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Characterizing Ocean Recreation in New England

By Katie Lund & John Weber

Sailors know that the ocean is a vital part of New England’s economic and social fabric. People in this region greatly value our maritime heritage and are seeking basic needs from the ocean - jobs, food, energy, and recreation, among others - in new and increasingly complex ways. At the same time, environmental changes are affecting the health of the ocean and its creatures.

A New England-wide effort has been underway since 2012 to tackle these issues under the direction of the National Ocean Policy, established by Presidential Executive Order and building on state efforts, particularly in Massachusetts and Rhode Island.

Representatives from the six New England states, federally recognized tribes, federal agencies, and the New England Fishery Management Council have come together to create the Northeast Ocean Plan. The planning effort to date has had two main underpinnings: public engagement and development of peer- and expert-reviewed data and information that describe uses of the ocean as well as species and their habitats.

Northeast Ocean Planning

A study by the Northeast Regional Planning Body provides the first publicly available information about the general routes of distance races throughout the region, including those depicted on this map.

This past October, a study was completed that characterizes several elements of recreational activity including long distance sailing races, commercial whale watching, SCUBA diving, and board and paddle events. The study also contains a chapter focused on sailing races and regattas throughout the region, depicting the general cruising route for distance races and many high-profile regattas. Results include both a map of 12 distance races along with a table describing their general route and time of year. This information filled a previously identified gap in information – while anecdotally such routes were known by some, this study provides the first publicly available information describing these races. Results are available online through the ocean plan’s online atlas, the Northeast Ocean Data Portal (maps of many other human uses and natural resources are also available).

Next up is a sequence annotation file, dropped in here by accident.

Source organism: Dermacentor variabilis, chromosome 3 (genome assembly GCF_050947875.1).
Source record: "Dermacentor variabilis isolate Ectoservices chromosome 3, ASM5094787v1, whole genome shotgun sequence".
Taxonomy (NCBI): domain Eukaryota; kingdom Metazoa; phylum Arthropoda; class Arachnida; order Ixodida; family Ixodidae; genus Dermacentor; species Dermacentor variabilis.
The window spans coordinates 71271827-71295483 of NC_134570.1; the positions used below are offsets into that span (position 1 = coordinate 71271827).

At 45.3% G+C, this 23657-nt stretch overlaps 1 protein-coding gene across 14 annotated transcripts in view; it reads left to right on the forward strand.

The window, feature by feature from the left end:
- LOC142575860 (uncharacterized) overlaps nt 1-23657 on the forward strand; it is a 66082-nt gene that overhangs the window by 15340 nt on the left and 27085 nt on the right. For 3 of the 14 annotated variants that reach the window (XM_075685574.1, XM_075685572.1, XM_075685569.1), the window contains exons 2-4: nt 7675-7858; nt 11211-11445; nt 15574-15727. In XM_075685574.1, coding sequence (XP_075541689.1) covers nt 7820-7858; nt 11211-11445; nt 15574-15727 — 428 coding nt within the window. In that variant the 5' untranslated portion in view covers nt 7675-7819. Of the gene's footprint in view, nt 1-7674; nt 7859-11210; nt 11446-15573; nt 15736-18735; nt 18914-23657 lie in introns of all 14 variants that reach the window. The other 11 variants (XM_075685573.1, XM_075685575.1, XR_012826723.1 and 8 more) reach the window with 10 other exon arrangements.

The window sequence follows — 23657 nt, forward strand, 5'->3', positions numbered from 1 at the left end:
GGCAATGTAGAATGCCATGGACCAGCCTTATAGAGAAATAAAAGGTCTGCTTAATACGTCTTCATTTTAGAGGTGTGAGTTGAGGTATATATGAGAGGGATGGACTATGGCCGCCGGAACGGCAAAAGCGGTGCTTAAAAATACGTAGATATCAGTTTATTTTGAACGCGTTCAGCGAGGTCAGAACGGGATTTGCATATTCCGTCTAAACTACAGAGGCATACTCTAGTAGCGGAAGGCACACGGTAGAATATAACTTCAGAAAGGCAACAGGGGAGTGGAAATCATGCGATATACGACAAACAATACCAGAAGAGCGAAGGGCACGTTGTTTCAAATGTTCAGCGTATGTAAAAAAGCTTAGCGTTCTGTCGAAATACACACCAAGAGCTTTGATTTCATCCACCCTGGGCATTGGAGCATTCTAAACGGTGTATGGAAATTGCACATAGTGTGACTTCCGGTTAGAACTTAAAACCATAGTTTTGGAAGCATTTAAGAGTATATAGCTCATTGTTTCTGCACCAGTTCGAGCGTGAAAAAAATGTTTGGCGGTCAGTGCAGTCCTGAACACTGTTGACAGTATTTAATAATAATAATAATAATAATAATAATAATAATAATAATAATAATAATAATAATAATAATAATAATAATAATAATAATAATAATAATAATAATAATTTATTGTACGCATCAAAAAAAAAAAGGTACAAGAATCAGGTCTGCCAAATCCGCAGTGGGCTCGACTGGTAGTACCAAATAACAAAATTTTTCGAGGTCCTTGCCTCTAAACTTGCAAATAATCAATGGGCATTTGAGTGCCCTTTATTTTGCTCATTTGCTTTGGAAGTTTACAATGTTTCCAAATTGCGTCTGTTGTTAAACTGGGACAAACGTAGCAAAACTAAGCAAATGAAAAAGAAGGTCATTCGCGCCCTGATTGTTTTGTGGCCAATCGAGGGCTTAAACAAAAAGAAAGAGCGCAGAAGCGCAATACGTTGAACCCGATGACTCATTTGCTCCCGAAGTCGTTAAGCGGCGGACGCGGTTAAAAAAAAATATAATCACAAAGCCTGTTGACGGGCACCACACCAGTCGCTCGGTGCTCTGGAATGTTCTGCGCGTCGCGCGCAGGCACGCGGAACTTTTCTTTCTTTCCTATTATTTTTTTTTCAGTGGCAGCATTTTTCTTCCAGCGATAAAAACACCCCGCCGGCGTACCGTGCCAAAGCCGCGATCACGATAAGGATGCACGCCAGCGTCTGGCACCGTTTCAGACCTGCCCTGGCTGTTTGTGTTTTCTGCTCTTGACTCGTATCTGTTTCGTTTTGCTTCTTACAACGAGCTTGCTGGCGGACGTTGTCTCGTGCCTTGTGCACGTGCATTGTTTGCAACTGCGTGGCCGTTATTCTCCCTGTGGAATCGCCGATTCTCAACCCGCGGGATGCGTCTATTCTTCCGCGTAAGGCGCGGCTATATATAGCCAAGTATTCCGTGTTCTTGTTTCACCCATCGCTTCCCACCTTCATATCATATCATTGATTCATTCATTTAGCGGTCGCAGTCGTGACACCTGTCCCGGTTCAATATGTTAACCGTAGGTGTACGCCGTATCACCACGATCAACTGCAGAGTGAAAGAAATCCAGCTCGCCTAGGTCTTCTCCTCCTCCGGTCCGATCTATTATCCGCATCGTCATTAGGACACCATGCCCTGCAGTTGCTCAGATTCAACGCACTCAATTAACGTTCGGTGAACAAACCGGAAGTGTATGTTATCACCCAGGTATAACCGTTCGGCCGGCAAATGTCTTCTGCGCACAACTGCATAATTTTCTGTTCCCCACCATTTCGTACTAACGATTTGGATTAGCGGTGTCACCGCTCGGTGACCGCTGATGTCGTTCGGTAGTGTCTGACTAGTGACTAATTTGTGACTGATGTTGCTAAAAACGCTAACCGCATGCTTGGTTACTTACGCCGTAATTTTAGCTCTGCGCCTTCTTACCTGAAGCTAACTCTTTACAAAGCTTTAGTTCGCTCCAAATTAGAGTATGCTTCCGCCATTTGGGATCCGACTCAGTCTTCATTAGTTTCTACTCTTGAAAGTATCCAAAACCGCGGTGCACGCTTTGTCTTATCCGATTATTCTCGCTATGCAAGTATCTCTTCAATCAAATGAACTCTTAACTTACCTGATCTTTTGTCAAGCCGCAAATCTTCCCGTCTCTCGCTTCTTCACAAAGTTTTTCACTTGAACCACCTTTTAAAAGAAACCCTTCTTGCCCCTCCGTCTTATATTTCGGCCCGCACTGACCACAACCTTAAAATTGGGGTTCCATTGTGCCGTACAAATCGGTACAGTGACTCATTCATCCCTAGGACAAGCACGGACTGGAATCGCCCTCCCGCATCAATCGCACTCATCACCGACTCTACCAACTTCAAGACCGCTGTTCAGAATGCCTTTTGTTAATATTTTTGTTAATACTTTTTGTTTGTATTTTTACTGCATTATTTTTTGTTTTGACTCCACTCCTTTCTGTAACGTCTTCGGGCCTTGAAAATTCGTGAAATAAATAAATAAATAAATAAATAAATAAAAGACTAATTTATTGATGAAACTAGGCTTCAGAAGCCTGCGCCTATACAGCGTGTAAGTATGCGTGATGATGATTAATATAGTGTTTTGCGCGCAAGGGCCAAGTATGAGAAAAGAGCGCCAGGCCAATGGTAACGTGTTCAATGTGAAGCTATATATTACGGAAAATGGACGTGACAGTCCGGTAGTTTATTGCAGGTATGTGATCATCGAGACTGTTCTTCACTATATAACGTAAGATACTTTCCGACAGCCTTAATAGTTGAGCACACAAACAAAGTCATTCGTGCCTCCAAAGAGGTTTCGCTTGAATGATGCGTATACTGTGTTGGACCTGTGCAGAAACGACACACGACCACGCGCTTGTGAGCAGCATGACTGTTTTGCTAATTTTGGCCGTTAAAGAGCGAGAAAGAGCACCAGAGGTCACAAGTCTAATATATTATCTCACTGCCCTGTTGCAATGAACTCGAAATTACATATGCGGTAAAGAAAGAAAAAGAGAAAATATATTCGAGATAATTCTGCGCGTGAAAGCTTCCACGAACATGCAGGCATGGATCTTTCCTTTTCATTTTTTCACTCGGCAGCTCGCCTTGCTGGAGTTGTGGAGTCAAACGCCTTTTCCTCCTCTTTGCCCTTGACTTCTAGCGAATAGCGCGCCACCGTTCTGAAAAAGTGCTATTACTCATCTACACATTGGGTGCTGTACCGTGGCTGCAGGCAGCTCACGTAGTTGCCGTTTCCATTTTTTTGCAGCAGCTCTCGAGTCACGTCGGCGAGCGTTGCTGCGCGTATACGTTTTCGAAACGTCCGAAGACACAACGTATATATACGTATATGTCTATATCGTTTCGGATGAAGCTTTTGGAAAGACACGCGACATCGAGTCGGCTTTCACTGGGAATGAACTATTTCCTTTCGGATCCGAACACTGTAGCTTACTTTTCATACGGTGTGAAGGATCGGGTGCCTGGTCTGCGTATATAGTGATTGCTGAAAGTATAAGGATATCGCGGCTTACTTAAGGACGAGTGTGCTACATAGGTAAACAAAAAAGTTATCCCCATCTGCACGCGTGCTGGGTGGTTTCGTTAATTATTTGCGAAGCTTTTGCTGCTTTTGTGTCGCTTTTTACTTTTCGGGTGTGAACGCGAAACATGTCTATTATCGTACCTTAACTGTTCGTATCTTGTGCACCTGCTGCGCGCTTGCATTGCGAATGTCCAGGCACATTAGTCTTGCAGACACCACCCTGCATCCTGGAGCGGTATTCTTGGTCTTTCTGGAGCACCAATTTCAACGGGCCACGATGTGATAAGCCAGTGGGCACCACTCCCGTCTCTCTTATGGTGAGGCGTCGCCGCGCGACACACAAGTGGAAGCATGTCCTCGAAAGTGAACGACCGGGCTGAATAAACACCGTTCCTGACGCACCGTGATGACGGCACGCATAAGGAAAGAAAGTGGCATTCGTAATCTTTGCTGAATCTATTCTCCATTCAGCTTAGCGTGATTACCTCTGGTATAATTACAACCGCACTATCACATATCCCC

Previous work done as part of the ocean planning effort focused on a recreational boating survey to capture data on boating trips and expenditures. This survey included input from over 10,000 boaters across New England, and results revealed that in 2012, 907,000 boating trips on the ocean generated approximately $3.5 billion and the equivalent of nearly 27,000 year-round jobs in the Northeast region alone. The data collected was also used to generate maps of popular recreational boating locations, which are available through the Northeast Ocean Data Portal

These two projects are examples of the approach taken to develop the Northeast Ocean Plan by combining development of information with public and expert engagement. Similar projects have focused on shipping, fishing, marine life and habitats, and other topics -producing maps developed through extensive public input that show the “footprint” of activities and resources. See the Northeast ocean planning website for more information and additional overviews of the process and results to date.

The draft Northeast Ocean Plan will generally include results from these projects and describe how federal agencies will use data and information in their decision-making in the future (for example, related to siting new activities in the ocean). The draft NE Ocean Plan will be released this spring, followed by opportunities to comment and attend a public meeting to learn more. For information on these events, check the Northeast ocean planning website, neoceanplanning.org, in the weeks ahead.  

It is also important to note that a similar planning effort is now underway in Long Island Sound. Recent passage of “Blue Plan” legislation established a process by which Connecticut will develop an inventory of Long Island Sound's (LIS) natural resources and uses and, ultimately, a spatial plan to guide the future of the Sound’s waters and submerged lands. Over the next three or four years, there will be many opportunities for LIS enthusiasts to get involved in this local planning effort. 

Katie Lund and John Weber are members of the ocean planning staff at the Northeast Regional Ocean Council.

 

 

 


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